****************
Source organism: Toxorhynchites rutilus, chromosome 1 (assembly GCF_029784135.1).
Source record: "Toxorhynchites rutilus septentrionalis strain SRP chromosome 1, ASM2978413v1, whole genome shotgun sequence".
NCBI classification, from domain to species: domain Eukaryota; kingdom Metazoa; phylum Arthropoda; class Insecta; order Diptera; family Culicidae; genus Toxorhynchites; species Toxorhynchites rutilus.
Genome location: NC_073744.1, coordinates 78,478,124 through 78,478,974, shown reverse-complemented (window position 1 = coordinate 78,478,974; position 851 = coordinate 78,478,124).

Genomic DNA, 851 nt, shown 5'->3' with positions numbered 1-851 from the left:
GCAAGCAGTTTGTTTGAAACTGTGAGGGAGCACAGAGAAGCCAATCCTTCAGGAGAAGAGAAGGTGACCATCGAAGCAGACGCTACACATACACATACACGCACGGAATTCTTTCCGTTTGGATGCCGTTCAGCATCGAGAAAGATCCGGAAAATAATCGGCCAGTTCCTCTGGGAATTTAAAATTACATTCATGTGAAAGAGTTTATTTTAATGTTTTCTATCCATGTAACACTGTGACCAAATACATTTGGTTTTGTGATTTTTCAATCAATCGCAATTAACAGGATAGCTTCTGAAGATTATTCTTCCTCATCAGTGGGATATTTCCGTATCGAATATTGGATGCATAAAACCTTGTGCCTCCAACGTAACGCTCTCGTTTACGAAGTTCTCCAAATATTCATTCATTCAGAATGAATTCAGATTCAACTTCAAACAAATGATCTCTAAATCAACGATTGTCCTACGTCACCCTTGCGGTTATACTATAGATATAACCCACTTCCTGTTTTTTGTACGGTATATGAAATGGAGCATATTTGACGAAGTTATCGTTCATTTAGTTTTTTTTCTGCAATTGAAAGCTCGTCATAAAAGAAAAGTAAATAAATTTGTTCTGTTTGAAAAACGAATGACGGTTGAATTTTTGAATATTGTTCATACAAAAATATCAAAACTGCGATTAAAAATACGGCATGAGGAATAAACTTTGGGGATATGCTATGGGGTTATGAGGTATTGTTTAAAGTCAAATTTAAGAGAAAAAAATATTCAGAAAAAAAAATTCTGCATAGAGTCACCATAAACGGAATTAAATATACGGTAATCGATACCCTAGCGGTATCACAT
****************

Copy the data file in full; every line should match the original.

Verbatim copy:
Source organism: Toxorhynchites rutilus, chromosome 1 (assembly GCF_029784135.1).
Source record: "Toxorhynchites rutilus septentrionalis strain SRP chromosome 1, ASM2978413v1, whole genome shotgun sequence".
NCBI classification, from domain to species: domain Eukaryota; kingdom Metazoa; phylum Arthropoda; class Insecta; order Diptera; family Culicidae; genus Toxorhynchites; species Toxorhynchites rutilus.
Genome location: NC_073744.1, coordinates 78,478,124 through 78,478,974, shown reverse-complemented (window position 1 = coordinate 78,478,974; position 851 = coordinate 78,478,124).

Genomic DNA, 851 nt, shown 5'->3' with positions numbered 1-851 from the left:
GCAAGCAGTTTGTTTGAAACTGTGAGGGAGCACAGAGAAGCCAATCCTTCAGGAGAAGAGAAGGTGACCATCGAAGCAGACGCTACACATACACATACACGCACGGAATTCTTTCCGTTTGGATGCCGTTCAGCATCGAGAAAGATCCGGAAAATAATCGGCCAGTTCCTCTGGGAATTTAAAATTACATTCATGTGAAAGAGTTTATTTTAATGTTTTCTATCCATGTAACACTGTGACCAAATACATTTGGTTTTGTGATTTTTCAATCAATCGCAATTAACAGGATAGCTTCTGAAGATTATTCTTCCTCATCAGTGGGATATTTCCGTATCGAATATTGGATGCATAAAACCTTGTGCCTCCAACGTAACGCTCTCGTTTACGAAGTTCTCCAAATATTCATTCATTCAGAATGAATTCAGATTCAACTTCAAACAAATGATCTCTAAATCAACGATTGTCCTACGTCACCCTTGCGGTTATACTATAGATATAACCCACTTCCTGTTTTTTGTACGGTATATGAAATGGAGCATATTTGACGAAGTTATCGTTCATTTAGTTTTTTTTCTGCAATTGAAAGCTCGTCATAAAAGAAAAGTAAATAAATTTGTTCTGTTTGAAAAACGAATGACGGTTGAATTTTTGAATATTGTTCATACAAAAATATCAAAACTGCGATTAAAAATACGGCATGAGGAATAAACTTTGGGGATATGCTATGGGGTTATGAGGTATTGTTTAAAGTCAAATTTAAGAGAAAAAAATATTCAGAAAAAAAAATTCTGCATAGAGTCACCATAAACGGAATTAAATATACGGTAATCGATACCCTAGCGGTATCACAT